Perhaps this might be the most boring bio you have ever seen in your life.
There is a kind of people who like to show off – not show off, really – but to be more precise, in full details explains everything about his or her life, and how it progresses. Now, Internet and blogging services have provided the answer for this kind, to obtain instantaneous popularity (unless you are promoting yourself through Youtube, like how Justin Bieber, or notoriously, Rebecca Black, did). I am, honestly speaking, one of this kind. But I won’t just continually do the blogging about my own life. The world outside there is not the one your, or my, minds easily imagine and conceptualize. As we age, the world becomes more a mysterious, labyrinthine than a sculpturesque realm our childhood-minds used to imagine. There are a lot of weird stories going on everyday, nick-named ‘headlines’ as in newspapers or news cables. The world is a semipternal mystery, as if we really understood what we have perceived . No matter how long you are going to live, it will remain unchanged, forever beyond the ultimate reach of our minds. So do I. I won’t ever last forever. But, at least, from this blog, I could extract a bit of information about the absurdity of this world – and mine, as well.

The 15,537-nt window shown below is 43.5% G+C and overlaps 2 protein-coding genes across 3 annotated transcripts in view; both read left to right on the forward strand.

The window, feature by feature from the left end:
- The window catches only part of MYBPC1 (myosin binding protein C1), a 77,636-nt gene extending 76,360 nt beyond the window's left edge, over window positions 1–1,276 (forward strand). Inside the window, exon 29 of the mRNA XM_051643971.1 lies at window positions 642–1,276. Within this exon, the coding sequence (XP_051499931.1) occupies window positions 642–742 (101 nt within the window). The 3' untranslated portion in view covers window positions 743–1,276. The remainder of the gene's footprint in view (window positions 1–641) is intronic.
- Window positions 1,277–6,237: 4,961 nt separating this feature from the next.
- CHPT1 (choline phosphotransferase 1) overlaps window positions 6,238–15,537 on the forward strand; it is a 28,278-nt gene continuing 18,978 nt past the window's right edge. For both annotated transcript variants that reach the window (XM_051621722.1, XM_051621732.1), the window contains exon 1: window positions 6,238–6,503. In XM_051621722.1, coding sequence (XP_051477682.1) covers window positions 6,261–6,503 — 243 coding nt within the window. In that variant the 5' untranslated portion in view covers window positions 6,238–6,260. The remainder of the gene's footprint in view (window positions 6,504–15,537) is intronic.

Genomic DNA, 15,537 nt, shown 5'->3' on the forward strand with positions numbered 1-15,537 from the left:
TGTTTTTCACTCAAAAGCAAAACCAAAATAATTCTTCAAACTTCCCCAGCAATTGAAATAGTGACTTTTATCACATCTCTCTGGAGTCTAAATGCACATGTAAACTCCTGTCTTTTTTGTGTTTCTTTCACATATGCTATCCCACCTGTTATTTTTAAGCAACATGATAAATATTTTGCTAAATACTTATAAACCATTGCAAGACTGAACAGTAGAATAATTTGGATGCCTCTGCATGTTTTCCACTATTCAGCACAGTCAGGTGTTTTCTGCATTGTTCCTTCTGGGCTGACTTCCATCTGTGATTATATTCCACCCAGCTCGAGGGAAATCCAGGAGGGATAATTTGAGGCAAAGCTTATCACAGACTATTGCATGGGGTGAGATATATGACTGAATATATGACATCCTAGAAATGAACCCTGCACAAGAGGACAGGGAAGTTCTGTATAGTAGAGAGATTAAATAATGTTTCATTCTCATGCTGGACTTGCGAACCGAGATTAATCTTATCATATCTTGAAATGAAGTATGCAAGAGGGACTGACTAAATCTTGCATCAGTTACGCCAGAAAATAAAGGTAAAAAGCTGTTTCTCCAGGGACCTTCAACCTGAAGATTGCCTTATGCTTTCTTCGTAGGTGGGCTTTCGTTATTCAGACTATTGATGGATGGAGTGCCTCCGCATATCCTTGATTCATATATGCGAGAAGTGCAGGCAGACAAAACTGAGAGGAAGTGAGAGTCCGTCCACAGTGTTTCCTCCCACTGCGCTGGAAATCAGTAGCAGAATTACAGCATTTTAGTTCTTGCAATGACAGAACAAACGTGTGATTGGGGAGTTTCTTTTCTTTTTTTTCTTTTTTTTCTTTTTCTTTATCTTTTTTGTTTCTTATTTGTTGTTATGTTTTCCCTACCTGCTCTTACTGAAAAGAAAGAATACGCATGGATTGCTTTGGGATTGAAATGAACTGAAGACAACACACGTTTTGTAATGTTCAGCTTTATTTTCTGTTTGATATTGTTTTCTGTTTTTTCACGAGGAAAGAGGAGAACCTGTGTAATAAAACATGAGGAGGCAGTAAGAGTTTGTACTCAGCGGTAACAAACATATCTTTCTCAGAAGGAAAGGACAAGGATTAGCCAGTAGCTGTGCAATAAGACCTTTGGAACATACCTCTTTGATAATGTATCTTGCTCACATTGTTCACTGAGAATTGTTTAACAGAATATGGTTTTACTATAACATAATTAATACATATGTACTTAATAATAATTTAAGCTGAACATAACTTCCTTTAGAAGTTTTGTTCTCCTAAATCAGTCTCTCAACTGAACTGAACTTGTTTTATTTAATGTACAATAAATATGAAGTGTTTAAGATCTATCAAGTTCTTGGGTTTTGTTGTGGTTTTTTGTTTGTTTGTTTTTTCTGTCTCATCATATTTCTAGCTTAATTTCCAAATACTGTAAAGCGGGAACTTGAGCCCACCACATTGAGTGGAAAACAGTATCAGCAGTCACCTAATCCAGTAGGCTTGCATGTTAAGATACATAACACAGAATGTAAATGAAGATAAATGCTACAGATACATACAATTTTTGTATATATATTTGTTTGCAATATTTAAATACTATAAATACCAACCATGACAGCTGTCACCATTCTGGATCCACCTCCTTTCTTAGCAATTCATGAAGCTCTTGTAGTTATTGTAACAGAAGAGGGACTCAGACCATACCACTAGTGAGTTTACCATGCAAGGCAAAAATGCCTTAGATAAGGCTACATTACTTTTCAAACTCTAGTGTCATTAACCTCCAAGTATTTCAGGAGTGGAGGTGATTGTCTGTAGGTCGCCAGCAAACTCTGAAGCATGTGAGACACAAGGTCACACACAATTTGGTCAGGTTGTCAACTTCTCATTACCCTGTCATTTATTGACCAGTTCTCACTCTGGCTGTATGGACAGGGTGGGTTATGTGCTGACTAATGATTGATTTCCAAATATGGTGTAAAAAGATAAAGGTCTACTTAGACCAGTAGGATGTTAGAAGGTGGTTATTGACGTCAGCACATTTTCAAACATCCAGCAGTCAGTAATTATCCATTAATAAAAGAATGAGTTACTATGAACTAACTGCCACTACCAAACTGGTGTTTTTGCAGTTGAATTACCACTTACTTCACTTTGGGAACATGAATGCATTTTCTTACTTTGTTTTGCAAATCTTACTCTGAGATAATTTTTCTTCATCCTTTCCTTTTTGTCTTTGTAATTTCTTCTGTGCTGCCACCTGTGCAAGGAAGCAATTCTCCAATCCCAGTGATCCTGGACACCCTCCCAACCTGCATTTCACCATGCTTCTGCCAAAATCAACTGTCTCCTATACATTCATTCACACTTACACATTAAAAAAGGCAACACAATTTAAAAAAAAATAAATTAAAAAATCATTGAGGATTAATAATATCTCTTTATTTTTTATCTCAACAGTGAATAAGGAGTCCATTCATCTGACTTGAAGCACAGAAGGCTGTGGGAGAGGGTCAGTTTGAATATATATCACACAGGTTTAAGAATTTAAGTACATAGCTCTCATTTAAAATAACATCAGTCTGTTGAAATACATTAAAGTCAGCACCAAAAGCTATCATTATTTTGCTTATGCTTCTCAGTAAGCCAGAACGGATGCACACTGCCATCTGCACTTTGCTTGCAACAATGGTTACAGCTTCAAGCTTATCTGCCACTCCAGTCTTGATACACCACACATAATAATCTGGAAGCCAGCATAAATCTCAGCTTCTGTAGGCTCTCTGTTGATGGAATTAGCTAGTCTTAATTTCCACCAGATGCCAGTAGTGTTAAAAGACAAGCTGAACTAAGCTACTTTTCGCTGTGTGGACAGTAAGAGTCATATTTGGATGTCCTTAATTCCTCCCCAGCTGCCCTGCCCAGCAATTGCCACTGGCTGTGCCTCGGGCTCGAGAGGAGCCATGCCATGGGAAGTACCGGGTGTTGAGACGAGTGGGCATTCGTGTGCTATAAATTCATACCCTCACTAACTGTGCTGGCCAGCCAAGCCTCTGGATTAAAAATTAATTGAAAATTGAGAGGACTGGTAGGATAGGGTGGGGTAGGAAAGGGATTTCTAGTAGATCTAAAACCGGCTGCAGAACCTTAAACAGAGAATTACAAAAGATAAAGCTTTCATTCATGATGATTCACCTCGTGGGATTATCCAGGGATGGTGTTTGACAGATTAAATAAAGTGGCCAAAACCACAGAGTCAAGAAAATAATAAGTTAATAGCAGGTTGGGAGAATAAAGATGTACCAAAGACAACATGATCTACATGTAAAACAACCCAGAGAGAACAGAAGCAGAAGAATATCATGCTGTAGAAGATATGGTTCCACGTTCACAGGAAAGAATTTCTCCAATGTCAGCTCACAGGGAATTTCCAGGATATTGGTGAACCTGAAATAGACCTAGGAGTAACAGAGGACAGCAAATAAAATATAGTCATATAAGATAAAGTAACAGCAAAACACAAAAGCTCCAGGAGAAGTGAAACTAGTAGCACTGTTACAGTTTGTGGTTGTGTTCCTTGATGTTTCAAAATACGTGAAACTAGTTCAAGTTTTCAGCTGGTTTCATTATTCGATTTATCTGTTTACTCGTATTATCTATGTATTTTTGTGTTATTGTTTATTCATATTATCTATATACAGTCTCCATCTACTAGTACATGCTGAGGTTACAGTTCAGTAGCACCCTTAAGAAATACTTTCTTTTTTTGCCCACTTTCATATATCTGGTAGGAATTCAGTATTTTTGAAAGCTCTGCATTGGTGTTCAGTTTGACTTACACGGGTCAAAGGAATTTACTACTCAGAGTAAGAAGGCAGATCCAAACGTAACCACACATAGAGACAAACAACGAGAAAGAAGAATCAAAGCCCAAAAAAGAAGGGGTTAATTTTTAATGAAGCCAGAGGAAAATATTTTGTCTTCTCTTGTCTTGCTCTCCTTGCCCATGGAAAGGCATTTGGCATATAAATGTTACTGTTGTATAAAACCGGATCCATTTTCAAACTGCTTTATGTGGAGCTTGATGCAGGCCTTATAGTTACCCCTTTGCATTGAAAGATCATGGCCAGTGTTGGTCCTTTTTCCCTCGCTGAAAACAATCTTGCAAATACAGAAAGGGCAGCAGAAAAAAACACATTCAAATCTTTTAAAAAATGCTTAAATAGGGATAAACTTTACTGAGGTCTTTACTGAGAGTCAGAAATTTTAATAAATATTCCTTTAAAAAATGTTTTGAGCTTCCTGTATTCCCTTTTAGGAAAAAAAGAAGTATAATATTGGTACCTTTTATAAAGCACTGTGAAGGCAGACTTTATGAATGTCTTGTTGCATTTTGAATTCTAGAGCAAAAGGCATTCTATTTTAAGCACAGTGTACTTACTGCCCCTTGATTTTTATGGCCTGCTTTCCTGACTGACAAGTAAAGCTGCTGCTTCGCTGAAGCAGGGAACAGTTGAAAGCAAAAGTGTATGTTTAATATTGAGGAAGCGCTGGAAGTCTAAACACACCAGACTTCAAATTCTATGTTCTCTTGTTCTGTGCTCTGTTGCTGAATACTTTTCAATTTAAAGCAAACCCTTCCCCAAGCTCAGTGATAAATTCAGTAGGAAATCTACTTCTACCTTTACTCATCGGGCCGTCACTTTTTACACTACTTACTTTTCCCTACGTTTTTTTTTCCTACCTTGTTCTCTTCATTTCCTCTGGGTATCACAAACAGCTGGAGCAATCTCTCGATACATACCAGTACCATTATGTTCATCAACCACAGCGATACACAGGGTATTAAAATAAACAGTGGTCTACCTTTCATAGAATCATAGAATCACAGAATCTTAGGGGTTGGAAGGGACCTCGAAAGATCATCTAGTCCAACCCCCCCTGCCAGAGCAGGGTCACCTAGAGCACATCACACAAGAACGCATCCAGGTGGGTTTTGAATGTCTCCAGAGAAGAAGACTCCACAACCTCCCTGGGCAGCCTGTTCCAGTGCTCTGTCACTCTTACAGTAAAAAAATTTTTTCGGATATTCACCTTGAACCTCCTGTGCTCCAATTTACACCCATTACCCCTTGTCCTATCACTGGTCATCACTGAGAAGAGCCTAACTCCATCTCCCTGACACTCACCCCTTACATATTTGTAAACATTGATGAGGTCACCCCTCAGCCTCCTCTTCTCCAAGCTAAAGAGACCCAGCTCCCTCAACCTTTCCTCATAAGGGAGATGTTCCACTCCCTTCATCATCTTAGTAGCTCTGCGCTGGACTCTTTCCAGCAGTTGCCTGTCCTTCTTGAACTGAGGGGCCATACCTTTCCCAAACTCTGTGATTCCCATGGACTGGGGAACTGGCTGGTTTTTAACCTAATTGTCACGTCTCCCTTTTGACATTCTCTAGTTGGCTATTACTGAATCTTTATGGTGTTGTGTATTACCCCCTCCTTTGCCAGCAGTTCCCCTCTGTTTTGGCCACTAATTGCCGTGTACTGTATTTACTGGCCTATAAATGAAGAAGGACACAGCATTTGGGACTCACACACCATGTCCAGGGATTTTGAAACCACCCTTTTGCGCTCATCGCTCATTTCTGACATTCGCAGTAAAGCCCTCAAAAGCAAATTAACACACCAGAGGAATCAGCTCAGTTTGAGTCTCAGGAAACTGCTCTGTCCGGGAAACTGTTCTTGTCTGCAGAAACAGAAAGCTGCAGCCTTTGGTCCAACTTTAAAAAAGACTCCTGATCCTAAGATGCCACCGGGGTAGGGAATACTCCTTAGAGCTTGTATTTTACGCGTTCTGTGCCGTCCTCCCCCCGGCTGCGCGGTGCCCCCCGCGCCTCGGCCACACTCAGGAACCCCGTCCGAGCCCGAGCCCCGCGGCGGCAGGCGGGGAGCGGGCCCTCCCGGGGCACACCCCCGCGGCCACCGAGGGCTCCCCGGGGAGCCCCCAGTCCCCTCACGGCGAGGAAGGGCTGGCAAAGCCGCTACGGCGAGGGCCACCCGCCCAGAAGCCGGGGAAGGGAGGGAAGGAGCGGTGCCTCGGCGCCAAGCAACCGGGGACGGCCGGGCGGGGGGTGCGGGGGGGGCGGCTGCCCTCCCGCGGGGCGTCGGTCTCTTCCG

After more than two years leaving this section unedited, I realize I need to make some new revisions here.
So, Kevin is my actual name. And it’s just Kevin, nothing more. I do have a surname, of course, but the only problem is that Indonesian government has certain regulations by which some may be ineligible for legally approved surnames (and the story’s too long to be mentioned here). I was born in Medan, Indonesia, January 8th, 1995, exactly on Sunday morning; I spent my first 18 years there until I got admitted to The Hong Kong University of Science and Technology (HKUST) in August 2013, exactly in Global China Studies.
Ever since I was born, though, I have always felt myself as being utterly different from anyone else.
When I was three, I rarely interacted with my parents and other family members, something so worrying them that they thought I had autistic tendencies.